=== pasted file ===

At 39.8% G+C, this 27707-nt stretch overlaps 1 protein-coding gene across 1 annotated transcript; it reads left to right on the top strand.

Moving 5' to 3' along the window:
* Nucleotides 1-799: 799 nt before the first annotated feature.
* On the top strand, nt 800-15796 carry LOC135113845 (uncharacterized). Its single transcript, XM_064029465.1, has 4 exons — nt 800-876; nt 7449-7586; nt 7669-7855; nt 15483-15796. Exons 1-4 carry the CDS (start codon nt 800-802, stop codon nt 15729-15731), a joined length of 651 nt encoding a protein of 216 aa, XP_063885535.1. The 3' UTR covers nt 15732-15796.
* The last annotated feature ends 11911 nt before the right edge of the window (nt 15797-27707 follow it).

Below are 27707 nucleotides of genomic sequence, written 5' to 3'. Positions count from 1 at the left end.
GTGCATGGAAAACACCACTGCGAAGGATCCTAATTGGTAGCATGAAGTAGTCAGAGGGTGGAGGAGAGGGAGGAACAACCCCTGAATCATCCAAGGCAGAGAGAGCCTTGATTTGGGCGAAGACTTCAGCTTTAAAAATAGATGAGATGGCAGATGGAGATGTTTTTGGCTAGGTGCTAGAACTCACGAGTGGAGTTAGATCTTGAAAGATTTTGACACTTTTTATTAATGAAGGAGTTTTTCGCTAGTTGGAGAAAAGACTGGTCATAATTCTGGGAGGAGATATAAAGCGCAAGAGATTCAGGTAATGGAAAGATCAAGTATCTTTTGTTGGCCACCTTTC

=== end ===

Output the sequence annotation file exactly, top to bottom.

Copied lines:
At 39.8% G+C, this 27707-nt stretch overlaps 1 protein-coding gene across 1 annotated transcript; it reads left to right on the top strand.

Moving 5' to 3' along the window:
* Nucleotides 1-799: 799 nt before the first annotated feature.
* On the top strand, nt 800-15796 carry LOC135113845 (uncharacterized). Its single transcript, XM_064029465.1, has 4 exons — nt 800-876; nt 7449-7586; nt 7669-7855; nt 15483-15796. Exons 1-4 carry the CDS (start codon nt 800-802, stop codon nt 15729-15731), a joined length of 651 nt encoding a protein of 216 aa, XP_063885535.1. The 3' UTR covers nt 15732-15796.
* The last annotated feature ends 11911 nt before the right edge of the window (nt 15797-27707 follow it).

Below are 27707 nucleotides of genomic sequence, written 5' to 3'. Positions count from 1 at the left end.
GTGCATGGAAAACACCACTGCGAAGGATCCTAATTGGTAGCATGAAGTAGTCAGAGGGTGGAGGAGAGGGAGGAACAACCCCTGAATCATCCAAGGCAGAGAGAGCCTTGATTTGGGCGAAGACTTCAGCTTTAAAAATAGATGAGATGGCAGATGGAGATGTTTTTGGCTAGGTGCTAGAACTCACGAGTGGAGTTAGATCTTGAAAGATTTTGACACTTTTTATTAATGAAGGAGTTTTTCGCTAGTTGGAGAAAAGACTGGTCATAATTCTGGGAGGAGATATAAAGCGCAAGAGATTCAGGTAATGGAAAGATCAAGTATCTTTTGTTGGCCACCTTTC